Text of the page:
Here you will gain an insight into the history of South Africa, its geography and its people. We have also added some information that could be of use when travelling to South Africa.
At the tip of Africa lies “The place where two oceans meet': Cape Point where the lighthouse stands like a sentinel on the rocks and is lashed by strong winds and seas. Spreading northwards from this dramatic point, the hinterland of South Africa extends over an area of more than 1.2 million square metres bordered by 2,500 miles of coastline. On the eastern coast the warm current of the Indian Ocean sweeps down from the Tropics, bringing abundant rain and lush semi-tropical vegetation. Meanwhile to the west, the icy Atlantic Ocean with its Benguela current originating in Antarctica, pounds the coast. This cold current carries with it rich fish stocks but as it doesn't free its moisture, it accounts for the desert to be found on this side of South Africa.
Inland, South Africa builds from the narrow coastal plain, through mountain ranges to a high central plateau. Here the vegetation varies from the semi-arid areas of the Karoo to the grasslands of the upper plains known as the Highveld. Johannesburg, the largest city in South Africa, is located here at a height of 1753 metres above sea level. Travel on beyond to the Lowveld and to Rudyard Kipling's “Great, grey, green greasy Limpopo river “ which forms the northern border with Zimbabwe.
The earliest inhabitants of South Africa were the Khoikhoi and San people they met with. These were virtually wiped out by the settlers from the Dutch East India Company when they landed at the Cape in 1652. The survivors of the San moved to the more inhospitable desert areas of the country while the Khoikhoi were decimated by European diseases, while a few married into the Malay slave population and their culture was completely wiped out. The drive for land led settlers to push further inland and here they came into conflict with first the Xhosa people who lived on the east coast and, further north, the Zulus. Wars, enslavement and land occupation followed, much of it fuelled by the discovery of diamonds and gold. Both the Boers and the British fought the indigenous peoples in their quest for land and riches. The Boer War at the end of the nineteenth century led to South Africa becoming a British Colony.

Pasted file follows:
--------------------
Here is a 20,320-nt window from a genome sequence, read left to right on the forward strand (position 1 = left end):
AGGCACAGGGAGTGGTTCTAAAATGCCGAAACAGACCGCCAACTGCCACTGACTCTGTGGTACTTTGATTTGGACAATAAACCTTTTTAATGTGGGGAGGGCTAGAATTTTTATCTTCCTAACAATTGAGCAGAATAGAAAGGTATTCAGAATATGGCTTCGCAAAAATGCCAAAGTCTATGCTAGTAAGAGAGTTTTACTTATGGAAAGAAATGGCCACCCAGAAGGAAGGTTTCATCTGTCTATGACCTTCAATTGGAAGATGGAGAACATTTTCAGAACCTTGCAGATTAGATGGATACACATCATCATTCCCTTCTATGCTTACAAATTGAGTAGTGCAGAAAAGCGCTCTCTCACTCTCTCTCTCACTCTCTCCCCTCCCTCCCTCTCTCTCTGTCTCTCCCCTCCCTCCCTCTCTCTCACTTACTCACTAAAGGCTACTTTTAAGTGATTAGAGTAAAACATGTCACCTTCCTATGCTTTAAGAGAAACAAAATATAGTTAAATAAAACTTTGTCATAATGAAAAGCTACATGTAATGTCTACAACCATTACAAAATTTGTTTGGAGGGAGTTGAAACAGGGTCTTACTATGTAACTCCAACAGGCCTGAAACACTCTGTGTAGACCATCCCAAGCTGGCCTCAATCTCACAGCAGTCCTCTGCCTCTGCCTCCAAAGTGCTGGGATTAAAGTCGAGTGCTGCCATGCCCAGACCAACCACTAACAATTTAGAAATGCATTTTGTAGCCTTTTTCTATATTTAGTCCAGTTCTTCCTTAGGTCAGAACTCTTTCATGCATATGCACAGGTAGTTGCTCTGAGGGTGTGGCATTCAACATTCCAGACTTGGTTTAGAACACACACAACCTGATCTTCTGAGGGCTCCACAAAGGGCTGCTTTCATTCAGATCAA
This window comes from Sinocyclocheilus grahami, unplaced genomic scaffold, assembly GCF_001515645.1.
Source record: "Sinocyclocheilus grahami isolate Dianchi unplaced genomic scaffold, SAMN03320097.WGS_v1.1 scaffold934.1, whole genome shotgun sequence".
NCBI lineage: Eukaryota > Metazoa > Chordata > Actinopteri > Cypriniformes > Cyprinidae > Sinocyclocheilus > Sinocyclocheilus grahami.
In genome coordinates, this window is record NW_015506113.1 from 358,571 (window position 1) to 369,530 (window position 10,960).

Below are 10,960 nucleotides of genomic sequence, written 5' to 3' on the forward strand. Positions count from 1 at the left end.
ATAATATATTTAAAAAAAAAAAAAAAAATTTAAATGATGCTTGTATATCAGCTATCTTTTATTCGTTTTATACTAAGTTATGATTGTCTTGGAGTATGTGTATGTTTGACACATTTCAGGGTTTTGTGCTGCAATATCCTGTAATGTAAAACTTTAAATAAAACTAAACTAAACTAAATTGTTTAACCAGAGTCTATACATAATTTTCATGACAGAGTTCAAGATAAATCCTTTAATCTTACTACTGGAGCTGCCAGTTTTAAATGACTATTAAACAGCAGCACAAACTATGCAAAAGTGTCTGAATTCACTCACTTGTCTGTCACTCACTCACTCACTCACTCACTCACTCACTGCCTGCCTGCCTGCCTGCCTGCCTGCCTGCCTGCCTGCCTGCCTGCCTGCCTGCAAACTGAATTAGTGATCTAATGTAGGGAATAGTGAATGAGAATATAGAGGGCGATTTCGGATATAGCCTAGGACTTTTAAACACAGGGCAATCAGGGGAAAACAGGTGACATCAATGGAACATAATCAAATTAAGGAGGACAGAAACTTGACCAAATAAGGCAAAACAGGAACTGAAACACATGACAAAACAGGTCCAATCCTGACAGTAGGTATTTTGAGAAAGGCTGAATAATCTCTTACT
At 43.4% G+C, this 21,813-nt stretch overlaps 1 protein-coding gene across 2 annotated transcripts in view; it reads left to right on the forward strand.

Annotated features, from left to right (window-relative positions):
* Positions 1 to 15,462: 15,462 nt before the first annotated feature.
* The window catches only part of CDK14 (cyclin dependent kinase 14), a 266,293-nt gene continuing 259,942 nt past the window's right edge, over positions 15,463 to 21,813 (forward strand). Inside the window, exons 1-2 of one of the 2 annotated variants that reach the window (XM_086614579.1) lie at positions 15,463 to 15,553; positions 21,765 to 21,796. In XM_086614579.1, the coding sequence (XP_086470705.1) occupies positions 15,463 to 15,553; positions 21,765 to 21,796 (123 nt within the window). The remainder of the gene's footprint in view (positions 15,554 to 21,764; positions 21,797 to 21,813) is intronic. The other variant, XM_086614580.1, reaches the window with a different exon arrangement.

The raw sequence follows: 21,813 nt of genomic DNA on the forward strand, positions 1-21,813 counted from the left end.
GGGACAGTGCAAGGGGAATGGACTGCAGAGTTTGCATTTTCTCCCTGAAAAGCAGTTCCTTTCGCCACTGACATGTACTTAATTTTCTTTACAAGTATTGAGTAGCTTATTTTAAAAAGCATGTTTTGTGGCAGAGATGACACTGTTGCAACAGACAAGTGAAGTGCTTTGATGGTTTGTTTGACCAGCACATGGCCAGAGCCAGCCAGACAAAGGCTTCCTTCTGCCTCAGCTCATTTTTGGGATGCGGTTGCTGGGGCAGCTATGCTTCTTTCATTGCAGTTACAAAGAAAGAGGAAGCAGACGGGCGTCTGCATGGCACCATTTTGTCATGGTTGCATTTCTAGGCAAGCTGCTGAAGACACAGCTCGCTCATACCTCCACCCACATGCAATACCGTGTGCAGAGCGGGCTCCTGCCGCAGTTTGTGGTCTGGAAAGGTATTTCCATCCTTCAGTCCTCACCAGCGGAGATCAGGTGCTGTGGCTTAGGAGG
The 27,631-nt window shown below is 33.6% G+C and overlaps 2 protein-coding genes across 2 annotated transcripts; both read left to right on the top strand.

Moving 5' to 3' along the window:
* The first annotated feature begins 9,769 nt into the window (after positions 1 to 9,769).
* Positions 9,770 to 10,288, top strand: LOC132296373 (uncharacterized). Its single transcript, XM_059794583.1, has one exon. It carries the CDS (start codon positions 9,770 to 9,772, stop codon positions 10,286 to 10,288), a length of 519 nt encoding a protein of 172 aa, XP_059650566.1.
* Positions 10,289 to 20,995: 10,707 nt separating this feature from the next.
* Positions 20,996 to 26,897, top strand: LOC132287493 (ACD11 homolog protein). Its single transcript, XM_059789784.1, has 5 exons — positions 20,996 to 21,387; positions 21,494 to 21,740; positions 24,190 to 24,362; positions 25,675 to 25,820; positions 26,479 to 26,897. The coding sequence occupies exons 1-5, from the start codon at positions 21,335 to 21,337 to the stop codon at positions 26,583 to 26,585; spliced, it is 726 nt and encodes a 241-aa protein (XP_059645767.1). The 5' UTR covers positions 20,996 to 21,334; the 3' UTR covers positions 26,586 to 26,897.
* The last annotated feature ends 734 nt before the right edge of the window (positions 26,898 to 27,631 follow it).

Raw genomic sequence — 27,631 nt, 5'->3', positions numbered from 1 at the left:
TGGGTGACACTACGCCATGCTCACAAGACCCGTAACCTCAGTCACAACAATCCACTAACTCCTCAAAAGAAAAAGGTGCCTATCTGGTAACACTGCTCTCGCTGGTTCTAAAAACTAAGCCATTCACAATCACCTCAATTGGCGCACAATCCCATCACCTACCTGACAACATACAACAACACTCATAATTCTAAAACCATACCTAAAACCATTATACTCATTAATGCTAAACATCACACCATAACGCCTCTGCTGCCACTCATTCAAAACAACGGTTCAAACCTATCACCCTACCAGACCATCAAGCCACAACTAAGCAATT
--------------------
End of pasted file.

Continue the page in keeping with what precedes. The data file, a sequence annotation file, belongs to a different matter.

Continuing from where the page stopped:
In 1933, a coalition government led by General Smuts gained independence from Britain while a delegation from the ANC was totally ignored. During the 1950's apartheid policies were made law and were ruthlessly applied until 1992 when the leader of the ANC, Nelson Mandela and other political prisoners were released and the process of democratisation began. The first full and free elections in South Africa were held in 1994 with Nelson Mandela and the ANC winning a clear majority.